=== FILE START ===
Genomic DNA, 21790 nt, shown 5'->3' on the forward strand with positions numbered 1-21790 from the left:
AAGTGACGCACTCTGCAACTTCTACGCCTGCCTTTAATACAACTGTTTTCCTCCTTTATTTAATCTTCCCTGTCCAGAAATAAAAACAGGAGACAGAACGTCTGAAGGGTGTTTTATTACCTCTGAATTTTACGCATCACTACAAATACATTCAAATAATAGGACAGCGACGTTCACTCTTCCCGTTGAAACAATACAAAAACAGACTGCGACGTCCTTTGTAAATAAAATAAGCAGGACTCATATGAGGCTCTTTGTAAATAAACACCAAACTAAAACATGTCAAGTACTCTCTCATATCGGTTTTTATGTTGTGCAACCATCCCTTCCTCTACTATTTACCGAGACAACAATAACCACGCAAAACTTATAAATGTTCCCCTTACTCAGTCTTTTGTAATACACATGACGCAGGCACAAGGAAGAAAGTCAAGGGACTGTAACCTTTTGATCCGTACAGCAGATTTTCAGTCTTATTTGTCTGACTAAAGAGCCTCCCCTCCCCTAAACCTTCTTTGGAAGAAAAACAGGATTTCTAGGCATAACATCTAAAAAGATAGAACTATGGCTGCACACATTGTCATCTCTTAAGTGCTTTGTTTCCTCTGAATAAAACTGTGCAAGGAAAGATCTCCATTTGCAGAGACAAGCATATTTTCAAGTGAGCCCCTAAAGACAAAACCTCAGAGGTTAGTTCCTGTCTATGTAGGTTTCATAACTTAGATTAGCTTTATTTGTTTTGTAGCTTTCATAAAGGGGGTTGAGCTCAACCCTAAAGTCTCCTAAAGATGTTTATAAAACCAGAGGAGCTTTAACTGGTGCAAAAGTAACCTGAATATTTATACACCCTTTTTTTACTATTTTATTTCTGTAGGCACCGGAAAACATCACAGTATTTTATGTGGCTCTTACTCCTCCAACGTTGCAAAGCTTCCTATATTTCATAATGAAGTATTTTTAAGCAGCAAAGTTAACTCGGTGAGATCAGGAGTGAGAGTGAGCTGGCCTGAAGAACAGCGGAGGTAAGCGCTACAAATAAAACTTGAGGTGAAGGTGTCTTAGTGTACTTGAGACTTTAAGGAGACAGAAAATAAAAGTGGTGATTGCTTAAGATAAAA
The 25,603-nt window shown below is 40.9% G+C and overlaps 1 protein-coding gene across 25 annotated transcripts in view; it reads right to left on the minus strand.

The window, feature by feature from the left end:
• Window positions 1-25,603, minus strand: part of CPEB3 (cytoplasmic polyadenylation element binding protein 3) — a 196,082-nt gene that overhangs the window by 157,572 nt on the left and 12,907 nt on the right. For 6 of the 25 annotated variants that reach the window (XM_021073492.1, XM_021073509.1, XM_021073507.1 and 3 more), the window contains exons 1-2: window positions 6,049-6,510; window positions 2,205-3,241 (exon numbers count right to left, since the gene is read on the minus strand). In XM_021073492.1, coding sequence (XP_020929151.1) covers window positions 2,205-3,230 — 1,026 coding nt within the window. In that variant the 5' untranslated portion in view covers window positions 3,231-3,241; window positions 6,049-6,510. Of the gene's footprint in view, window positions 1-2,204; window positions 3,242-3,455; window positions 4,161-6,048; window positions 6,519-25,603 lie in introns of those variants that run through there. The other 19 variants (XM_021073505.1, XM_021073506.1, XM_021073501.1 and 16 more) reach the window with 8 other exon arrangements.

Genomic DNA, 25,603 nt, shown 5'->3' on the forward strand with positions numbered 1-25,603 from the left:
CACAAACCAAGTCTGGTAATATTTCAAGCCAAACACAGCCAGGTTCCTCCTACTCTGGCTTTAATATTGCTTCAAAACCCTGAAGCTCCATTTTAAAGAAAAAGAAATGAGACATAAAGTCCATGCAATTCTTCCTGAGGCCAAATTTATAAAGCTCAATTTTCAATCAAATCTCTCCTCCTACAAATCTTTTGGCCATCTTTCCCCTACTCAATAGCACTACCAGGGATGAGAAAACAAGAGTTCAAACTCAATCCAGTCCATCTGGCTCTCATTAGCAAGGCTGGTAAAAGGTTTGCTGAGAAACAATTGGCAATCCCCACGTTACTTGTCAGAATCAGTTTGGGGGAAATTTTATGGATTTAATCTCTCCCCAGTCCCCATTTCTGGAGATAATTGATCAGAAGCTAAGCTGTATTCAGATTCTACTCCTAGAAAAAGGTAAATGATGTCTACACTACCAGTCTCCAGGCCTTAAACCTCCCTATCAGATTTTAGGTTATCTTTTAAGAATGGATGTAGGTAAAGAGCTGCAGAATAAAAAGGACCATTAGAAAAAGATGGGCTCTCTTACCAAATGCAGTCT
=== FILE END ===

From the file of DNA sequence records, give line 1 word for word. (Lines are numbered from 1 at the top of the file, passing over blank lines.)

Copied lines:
Genomic DNA, 21790 nt, shown 5'->3' on the forward strand with positions numbered 1-21790 from the left: